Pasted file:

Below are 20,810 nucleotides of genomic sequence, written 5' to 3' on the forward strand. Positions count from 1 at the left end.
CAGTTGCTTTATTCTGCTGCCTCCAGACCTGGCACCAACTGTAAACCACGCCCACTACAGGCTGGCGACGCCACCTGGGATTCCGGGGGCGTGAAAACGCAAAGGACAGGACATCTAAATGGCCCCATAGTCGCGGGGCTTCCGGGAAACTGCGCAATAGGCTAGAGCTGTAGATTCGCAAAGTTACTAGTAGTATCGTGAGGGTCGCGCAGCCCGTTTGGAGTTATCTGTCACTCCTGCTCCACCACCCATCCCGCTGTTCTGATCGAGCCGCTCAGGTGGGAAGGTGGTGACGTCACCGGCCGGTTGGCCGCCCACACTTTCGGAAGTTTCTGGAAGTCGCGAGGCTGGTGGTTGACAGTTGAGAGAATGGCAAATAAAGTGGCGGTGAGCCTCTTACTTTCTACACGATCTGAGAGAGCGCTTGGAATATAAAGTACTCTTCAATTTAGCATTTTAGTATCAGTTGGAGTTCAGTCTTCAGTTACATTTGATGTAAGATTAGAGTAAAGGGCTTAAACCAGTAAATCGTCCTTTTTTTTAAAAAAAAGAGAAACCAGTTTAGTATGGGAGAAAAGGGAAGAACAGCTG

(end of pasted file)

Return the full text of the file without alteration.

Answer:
Below are 20,810 nucleotides of genomic sequence, written 5' to 3' on the forward strand. Positions count from 1 at the left end.
CAGTTGCTTTATTCTGCTGCCTCCAGACCTGGCACCAACTGTAAACCACGCCCACTACAGGCTGGCGACGCCACCTGGGATTCCGGGGGCGTGAAAACGCAAAGGACAGGACATCTAAATGGCCCCATAGTCGCGGGGCTTCCGGGAAACTGCGCAATAGGCTAGAGCTGTAGATTCGCAAAGTTACTAGTAGTATCGTGAGGGTCGCGCAGCCCGTTTGGAGTTATCTGTCACTCCTGCTCCACCACCCATCCCGCTGTTCTGATCGAGCCGCTCAGGTGGGAAGGTGGTGACGTCACCGGCCGGTTGGCCGCCCACACTTTCGGAAGTTTCTGGAAGTCGCGAGGCTGGTGGTTGACAGTTGAGAGAATGGCAAATAAAGTGGCGGTGAGCCTCTTACTTTCTACACGATCTGAGAGAGCGCTTGGAATATAAAGTACTCTTCAATTTAGCATTTTAGTATCAGTTGGAGTTCAGTCTTCAGTTACATTTGATGTAAGATTAGAGTAAAGGGCTTAAACCAGTAAATCGTCCTTTTTTTTAAAAAAAAGAGAAACCAGTTTAGTATGGGAGAAAAGGGAAGAACAGCTG